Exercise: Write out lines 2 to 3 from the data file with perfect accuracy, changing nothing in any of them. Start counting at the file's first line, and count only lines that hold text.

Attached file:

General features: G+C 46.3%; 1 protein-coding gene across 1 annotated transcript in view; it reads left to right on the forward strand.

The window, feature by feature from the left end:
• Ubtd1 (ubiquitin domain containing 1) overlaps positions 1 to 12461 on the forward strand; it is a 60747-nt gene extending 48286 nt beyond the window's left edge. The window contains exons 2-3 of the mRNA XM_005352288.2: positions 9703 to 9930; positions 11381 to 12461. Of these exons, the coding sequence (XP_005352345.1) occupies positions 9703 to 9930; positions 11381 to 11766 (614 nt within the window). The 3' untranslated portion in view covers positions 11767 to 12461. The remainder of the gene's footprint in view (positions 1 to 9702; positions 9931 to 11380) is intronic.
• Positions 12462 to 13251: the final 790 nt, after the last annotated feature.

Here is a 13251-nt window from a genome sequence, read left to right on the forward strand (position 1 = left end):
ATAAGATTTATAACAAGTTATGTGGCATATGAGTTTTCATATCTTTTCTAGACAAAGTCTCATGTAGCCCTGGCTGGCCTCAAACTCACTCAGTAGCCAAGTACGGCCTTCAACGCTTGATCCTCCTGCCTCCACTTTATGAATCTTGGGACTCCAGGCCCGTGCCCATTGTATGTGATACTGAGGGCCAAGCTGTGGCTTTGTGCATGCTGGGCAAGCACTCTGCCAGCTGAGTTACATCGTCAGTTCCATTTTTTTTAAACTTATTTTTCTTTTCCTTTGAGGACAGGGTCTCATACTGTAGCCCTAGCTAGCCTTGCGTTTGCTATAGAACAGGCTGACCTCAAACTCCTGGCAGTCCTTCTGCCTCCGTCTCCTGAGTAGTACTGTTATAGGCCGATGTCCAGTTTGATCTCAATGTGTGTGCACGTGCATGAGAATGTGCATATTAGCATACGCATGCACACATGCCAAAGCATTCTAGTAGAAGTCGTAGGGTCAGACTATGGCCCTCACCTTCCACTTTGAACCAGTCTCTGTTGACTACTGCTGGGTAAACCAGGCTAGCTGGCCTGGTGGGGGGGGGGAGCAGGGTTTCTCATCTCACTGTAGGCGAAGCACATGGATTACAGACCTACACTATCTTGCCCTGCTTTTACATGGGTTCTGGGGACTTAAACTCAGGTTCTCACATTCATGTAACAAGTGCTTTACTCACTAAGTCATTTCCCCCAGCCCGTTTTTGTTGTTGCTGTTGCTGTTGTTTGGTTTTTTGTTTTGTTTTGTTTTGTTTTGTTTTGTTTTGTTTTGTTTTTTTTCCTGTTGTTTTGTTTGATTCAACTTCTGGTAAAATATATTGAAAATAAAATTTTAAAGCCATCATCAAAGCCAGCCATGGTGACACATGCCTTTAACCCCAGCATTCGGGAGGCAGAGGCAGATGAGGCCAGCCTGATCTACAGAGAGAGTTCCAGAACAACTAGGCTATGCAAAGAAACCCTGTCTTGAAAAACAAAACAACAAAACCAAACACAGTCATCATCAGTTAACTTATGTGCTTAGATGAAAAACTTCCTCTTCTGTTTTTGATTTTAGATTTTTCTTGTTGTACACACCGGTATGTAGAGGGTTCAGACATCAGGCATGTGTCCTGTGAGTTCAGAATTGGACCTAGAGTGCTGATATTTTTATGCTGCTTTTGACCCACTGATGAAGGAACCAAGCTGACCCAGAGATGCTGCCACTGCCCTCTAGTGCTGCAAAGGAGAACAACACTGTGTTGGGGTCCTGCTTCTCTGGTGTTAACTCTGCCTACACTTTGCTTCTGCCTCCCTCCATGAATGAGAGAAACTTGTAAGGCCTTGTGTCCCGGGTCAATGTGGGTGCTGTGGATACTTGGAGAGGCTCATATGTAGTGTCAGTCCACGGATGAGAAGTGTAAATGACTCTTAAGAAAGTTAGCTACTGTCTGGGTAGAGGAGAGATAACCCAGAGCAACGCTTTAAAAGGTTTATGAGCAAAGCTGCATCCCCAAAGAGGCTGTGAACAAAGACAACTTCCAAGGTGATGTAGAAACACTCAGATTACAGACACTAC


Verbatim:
The window, feature by feature from the left end:
• Ubtd1 (ubiquitin domain containing 1) overlaps positions 1 to 12461 on the forward strand; it is a 60747-nt gene extending 48286 nt beyond the window's left edge. The window contains exons 2-3 of the mRNA XM_005352288.2: positions 9703 to 9930; positions 11381 to 12461. Of these exons, the coding sequence (XP_005352345.1) occupies positions 9703 to 9930; positions 11381 to 11766 (614 nt within the window). The 3' untranslated portion in view covers positions 11767 to 12461. The remainder of the gene's footprint in view (positions 1 to 9702; positions 9931 to 11380) is intronic.